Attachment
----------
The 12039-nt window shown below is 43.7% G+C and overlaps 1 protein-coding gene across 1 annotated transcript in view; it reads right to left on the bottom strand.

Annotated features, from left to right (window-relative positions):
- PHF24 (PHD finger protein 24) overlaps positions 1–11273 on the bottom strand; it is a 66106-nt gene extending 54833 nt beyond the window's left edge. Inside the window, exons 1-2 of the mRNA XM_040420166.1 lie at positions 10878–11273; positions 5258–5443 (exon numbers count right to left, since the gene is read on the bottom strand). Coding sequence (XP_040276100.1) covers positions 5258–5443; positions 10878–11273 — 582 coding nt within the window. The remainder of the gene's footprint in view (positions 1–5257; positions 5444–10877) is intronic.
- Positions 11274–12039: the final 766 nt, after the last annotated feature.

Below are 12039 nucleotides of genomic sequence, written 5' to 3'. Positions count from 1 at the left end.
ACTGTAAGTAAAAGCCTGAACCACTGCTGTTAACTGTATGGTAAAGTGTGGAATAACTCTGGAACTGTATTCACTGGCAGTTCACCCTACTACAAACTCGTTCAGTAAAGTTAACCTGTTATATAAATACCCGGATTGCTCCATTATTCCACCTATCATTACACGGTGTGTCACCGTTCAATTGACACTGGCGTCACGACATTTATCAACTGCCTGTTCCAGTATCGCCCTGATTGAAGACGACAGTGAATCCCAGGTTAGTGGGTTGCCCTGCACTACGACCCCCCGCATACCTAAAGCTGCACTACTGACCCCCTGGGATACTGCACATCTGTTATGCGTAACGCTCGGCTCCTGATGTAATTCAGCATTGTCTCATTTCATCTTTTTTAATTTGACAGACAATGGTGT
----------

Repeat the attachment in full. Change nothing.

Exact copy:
The 12039-nt window shown below is 43.7% G+C and overlaps 1 protein-coding gene across 1 annotated transcript in view; it reads right to left on the bottom strand.

Annotated features, from left to right (window-relative positions):
- PHF24 (PHD finger protein 24) overlaps positions 1–11273 on the bottom strand; it is a 66106-nt gene extending 54833 nt beyond the window's left edge. Inside the window, exons 1-2 of the mRNA XM_040420166.1 lie at positions 10878–11273; positions 5258–5443 (exon numbers count right to left, since the gene is read on the bottom strand). Coding sequence (XP_040276100.1) covers positions 5258–5443; positions 10878–11273 — 582 coding nt within the window. The remainder of the gene's footprint in view (positions 1–5257; positions 5444–10877) is intronic.
- Positions 11274–12039: the final 766 nt, after the last annotated feature.

Below are 12039 nucleotides of genomic sequence, written 5' to 3'. Positions count from 1 at the left end.
ACTGTAAGTAAAAGCCTGAACCACTGCTGTTAACTGTATGGTAAAGTGTGGAATAACTCTGGAACTGTATTCACTGGCAGTTCACCCTACTACAAACTCGTTCAGTAAAGTTAACCTGTTATATAAATACCCGGATTGCTCCATTATTCCACCTATCATTACACGGTGTGTCACCGTTCAATTGACACTGGCGTCACGACATTTATCAACTGCCTGTTCCAGTATCGCCCTGATTGAAGACGACAGTGAATCCCAGGTTAGTGGGTTGCCCTGCACTACGACCCCCCGCATACCTAAAGCTGCACTACTGACCCCCTGGGATACTGCACATCTGTTATGCGTAACGCTCGGCTCCTGATGTAATTCAGCATTGTCTCATTTCATCTTTTTTAATTTGACAGACAATGGTGT